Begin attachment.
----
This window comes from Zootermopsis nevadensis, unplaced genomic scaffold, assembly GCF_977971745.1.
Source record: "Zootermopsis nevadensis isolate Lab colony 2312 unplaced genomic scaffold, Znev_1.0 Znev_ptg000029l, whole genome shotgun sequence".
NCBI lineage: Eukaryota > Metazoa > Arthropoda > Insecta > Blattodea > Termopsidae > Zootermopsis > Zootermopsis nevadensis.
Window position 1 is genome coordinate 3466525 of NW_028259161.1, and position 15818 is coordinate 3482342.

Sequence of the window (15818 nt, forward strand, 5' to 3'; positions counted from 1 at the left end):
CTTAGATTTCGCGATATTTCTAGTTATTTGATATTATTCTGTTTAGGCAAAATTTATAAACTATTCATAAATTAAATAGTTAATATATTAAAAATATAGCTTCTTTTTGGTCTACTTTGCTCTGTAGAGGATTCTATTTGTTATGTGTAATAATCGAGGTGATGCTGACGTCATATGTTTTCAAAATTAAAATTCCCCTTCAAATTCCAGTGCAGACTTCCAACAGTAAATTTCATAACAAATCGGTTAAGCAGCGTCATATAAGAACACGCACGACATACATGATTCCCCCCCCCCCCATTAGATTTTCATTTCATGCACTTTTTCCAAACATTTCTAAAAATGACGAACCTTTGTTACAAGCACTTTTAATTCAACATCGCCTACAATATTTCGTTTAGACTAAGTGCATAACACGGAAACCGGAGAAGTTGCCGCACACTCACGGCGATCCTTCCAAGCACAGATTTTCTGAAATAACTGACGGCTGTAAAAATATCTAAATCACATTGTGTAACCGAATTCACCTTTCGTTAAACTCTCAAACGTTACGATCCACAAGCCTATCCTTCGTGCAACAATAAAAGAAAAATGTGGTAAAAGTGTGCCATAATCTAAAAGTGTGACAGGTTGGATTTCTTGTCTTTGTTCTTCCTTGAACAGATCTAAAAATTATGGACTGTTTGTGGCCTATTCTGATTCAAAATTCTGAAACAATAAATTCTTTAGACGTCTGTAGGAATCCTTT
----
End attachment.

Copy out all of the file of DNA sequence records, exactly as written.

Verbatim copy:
This window comes from Zootermopsis nevadensis, unplaced genomic scaffold, assembly GCF_977971745.1.
Source record: "Zootermopsis nevadensis isolate Lab colony 2312 unplaced genomic scaffold, Znev_1.0 Znev_ptg000029l, whole genome shotgun sequence".
NCBI lineage: Eukaryota > Metazoa > Arthropoda > Insecta > Blattodea > Termopsidae > Zootermopsis > Zootermopsis nevadensis.
Window position 1 is genome coordinate 3466525 of NW_028259161.1, and position 15818 is coordinate 3482342.

Sequence of the window (15818 nt, forward strand, 5' to 3'; positions counted from 1 at the left end):
CTTAGATTTCGCGATATTTCTAGTTATTTGATATTATTCTGTTTAGGCAAAATTTATAAACTATTCATAAATTAAATAGTTAATATATTAAAAATATAGCTTCTTTTTGGTCTACTTTGCTCTGTAGAGGATTCTATTTGTTATGTGTAATAATCGAGGTGATGCTGACGTCATATGTTTTCAAAATTAAAATTCCCCTTCAAATTCCAGTGCAGACTTCCAACAGTAAATTTCATAACAAATCGGTTAAGCAGCGTCATATAAGAACACGCACGACATACATGATTCCCCCCCCCCCCATTAGATTTTCATTTCATGCACTTTTTCCAAACATTTCTAAAAATGACGAACCTTTGTTACAAGCACTTTTAATTCAACATCGCCTACAATATTTCGTTTAGACTAAGTGCATAACACGGAAACCGGAGAAGTTGCCGCACACTCACGGCGATCCTTCCAAGCACAGATTTTCTGAAATAACTGACGGCTGTAAAAATATCTAAATCACATTGTGTAACCGAATTCACCTTTCGTTAAACTCTCAAACGTTACGATCCACAAGCCTATCCTTCGTGCAACAATAAAAGAAAAATGTGGTAAAAGTGTGCCATAATCTAAAAGTGTGACAGGTTGGATTTCTTGTCTTTGTTCTTCCTTGAACAGATCTAAAAATTATGGACTGTTTGTGGCCTATTCTGATTCAAAATTCTGAAACAATAAATTCTTTAGACGTCTGTAGGAATCCTTT